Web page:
This structure enables the poet to retell the story and within each new stanza Wordsworth adds more information with regards to the disappearance in a simple, communicative manner. This enables him to create a story-like form which is easy to understand. The sound pattern follows the traditional abab rhythm associated with Literary Ballard’s and is present throughout with no deviation. Within the Literary Ballard Sibilant alliteration is used creating soft gentle sounds ‘the sweetest thing that ever grew’…‘the sweet face of Lucy Gray’. The repetition of these sounds creates a mournful pattern of melancholy and sadness surrounding the disappearance as the reader if forced to acknowledge Lucy’s sweet and innocence and that she did not deserve her fate like many other children who disappear under similar, mysterious circumstances.
Through the form of a verse novel he supports the idea that all humans seek a sense of belonging, and that without it our lives have little meaning. Yet Herrick also subverts some conventional understandings of belonging by showing that belonging can come from strange and unexpected situations, and is not just limited to one place or one person. Herrick conveys all of this through the different perspectives of Billy, Old Bill and Caitlin; employing a range of verse and narrative techniques to show their gradual sense of
Not teenagers even, but kids: “I was a child and she was a child.” This lets us know just how rare and special their love was, but it also tips us off that maybe there’s something not quite right here. He also repeats the line: “in the kingdom by the sea.” This reminds us where we are, but also creates the hypnotic, repeating effect that Poe loves. It’s the same trick he uses in the next line, when he tells us that he and Annabel “loved with a love that was more than love.” He wants to let us know that their love was special and intense, even though they were so young. So, the speaker uses the word love three times in the same line, which is a pretty gutsy move for a poet. This love was apparently so amazingly strong that the “seraphs” (that’s just a fancy word for “angels”) in heaven noticed them.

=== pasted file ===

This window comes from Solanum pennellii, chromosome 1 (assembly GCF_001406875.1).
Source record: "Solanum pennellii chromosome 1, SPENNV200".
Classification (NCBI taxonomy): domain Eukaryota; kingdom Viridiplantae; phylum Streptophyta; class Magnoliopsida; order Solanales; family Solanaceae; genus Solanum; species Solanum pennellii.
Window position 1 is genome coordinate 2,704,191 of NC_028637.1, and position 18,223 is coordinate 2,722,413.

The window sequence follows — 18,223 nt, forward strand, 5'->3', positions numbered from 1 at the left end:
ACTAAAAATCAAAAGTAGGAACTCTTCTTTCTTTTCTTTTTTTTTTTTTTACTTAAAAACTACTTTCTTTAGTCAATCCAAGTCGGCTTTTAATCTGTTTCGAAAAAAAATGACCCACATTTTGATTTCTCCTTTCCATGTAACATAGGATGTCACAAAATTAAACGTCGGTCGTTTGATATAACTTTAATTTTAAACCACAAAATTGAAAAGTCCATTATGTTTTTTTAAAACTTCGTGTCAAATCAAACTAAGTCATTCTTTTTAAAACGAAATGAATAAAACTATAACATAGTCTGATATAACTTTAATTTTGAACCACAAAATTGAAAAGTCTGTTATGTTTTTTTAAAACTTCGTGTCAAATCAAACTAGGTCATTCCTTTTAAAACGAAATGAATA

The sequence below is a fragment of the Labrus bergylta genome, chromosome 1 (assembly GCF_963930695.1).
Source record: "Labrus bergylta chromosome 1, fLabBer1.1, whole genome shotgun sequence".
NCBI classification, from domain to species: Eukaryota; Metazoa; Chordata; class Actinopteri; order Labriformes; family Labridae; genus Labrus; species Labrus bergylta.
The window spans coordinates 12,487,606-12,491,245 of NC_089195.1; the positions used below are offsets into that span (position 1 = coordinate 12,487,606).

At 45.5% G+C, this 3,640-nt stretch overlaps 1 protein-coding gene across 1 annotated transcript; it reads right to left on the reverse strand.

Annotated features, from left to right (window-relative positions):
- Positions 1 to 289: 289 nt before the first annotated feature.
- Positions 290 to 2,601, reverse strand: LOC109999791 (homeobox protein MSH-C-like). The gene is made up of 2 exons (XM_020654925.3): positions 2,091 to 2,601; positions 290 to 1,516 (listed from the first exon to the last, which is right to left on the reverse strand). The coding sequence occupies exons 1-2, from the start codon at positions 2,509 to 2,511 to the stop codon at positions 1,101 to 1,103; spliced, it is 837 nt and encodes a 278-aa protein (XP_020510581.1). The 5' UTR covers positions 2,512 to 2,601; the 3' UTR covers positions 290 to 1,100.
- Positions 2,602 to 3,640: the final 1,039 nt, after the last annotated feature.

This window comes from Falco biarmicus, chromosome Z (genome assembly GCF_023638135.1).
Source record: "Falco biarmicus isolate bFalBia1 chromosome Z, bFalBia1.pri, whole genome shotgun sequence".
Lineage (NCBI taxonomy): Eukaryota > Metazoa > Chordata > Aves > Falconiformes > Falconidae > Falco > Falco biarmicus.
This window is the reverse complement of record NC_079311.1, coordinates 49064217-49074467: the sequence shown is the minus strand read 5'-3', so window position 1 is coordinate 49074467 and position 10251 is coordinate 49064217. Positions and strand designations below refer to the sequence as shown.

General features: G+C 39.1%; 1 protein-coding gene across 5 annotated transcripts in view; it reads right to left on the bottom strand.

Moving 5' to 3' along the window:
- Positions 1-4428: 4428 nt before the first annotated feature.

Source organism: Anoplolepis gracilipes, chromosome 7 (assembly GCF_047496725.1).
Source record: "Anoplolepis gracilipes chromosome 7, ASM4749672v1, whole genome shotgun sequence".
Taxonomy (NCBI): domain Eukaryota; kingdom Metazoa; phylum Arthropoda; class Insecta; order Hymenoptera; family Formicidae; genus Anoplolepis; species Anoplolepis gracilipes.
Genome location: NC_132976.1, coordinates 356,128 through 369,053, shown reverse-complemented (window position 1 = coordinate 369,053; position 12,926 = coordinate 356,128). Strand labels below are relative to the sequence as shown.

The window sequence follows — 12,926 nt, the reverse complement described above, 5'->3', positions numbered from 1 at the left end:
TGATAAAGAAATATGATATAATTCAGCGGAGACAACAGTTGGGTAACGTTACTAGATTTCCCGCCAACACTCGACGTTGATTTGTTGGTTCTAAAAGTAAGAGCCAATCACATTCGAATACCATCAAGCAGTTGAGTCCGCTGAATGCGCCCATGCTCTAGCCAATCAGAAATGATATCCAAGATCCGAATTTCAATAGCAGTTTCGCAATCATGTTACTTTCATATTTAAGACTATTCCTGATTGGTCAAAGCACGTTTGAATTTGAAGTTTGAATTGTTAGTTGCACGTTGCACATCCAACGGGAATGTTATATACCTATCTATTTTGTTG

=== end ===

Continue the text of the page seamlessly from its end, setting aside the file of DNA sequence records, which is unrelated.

Reading response 4 The poems “The Lamb” and “The Tyger” focus on a similar topic of religion and creation. There are symbolic references of Jesus in “The Lamb” including the actual lamb, and the child. This poem explores the beauty and innocence that God had created in the earth. It begins with the child asking the lamb who made him, and during the course of the poem it is revealed that the child knew the answer all along and says that the lamb was made by another lamb (Jesus/God). The lines “He is meek & he is mild, He became a little child” shows that the creator of the lamb and the child is a kind and beautiful god.
This could be interpreted as Yeats’ journey from innocence to cynicism. Structurally speaking, ‘The Stolen child’ is quite regular, being written in iambic tetrameter and with the inclusion of rhyme in every line. Both these choices further define this poem as a reminiscence of the tales which remind Yeats of childhood and the naivety which comes with it. This could be construed as the poet longing to return to the past where everything was more